In addition, any appearance of a character felt like it served the story, at least in my opinion. I also liked how the writing was great at getting Spider-Man into difficult situations and then cleverly or appropriately allow him to resolve them within the spirit of the character.

Sommers and McKenna show they truly do understand what makes Spider-Man so beloved by so many.  It’s something I felt was sorely lacking in the recent Venom: Let There Be Carnage.

As a lifelong fan of Spidey, I enjoyed that there were fan service without going overboard, and even some jokes that play off of things from 20 years ago.  In fact, without spoiling anything, the way the legacy villains were used in the story once again demonstrates producer Kevin Feige’s talent and reminds why Sony was wise to partner with Disney/Marvel on this valuable IP.

Doc Ock (Alfred Molina) and Spider-Man battle it out in Columbia Pictures’ SPIDER-MAN: NO WAY HOME.

Additionally, there were plenty of emotional moments for me as a fan of both Marvel in general, and Spider-Man in particular.  You’re in for a lot of twists and turns and both your connection to, and your investment in these characters will be played upon.


Spider-Man: No Way Home is rated PG-13 for

It also has a 2 hour and 28 minute run time, including a mid-credits and post-credits scene–and we all know that almost everybody is going to stay for both.

Additionally, and maybe the ONLY drawback to this film, is the warning that it will not be the same experience for a viewer who hasn’t seen at least a few Marvel Cinematic Universe movies, and/or the original Spider-Man trilogy from 2002-2007, and the Amazing Spider-Man movies of 2012-2014, as it is for those who know them well.  Fans who give those films a re-watch before heading to No Way Home will only benefit from it.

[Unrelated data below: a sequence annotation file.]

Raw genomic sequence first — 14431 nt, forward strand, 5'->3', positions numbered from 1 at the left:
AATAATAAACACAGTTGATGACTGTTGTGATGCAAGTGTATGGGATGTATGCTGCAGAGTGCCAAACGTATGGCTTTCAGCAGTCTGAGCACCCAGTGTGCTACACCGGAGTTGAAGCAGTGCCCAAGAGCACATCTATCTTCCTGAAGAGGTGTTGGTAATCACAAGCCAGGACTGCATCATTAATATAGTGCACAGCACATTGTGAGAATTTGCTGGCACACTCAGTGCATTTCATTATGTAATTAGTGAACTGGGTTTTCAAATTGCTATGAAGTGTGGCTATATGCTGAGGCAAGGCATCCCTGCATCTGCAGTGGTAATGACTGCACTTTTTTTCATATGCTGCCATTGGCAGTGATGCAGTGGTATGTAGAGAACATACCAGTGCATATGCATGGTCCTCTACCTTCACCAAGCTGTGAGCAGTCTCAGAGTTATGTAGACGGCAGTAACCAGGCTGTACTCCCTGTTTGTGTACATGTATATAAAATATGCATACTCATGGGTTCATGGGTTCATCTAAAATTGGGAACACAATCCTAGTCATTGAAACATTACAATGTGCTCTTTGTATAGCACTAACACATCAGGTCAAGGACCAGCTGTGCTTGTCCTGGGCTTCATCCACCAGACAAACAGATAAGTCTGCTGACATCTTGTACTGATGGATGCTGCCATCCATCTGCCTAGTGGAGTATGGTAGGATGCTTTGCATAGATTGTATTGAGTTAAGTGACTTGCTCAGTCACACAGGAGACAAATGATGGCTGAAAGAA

Unfortunately, I can’t give my full thoughts and feelings about Spider-Man: No Way Home because of spoilers (I’ll put all of those in the next episode of the Fan Effect podcast for after you’ve watched the movie.)

I can say that it is fun, it is exciting, it does justice to some characters who have been maligned in the past, it is emotionally satisfying and does a great job wrapping up the “Homecoming” trilogy of movies.  I loved it.  On first watch, it is immediately in my top two or three superhero movies of ALL-TIME.


Spider-Man: No Way Home is playing exclusively in movie theaters and is not available on any streaming platforms at this time.

Tom Holland stars as Peter Parker/Spider-Man in Columbia Pictures’ SPIDER-MAN: NO WAY HOME.

Hopefully you & your family found this review helpful! Andy Farnsworth does a weekly “What To Watch” segment for the KSL 5 Today morning news show and also hosts the Fan Effect podcast for KSL NewsRadio. Check out his other in-depth reviews of movies and streaming TV series on

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REVIEW: ‘Spider-Man: No Way Home’ is a stunning movie that somehow lives up to its own hype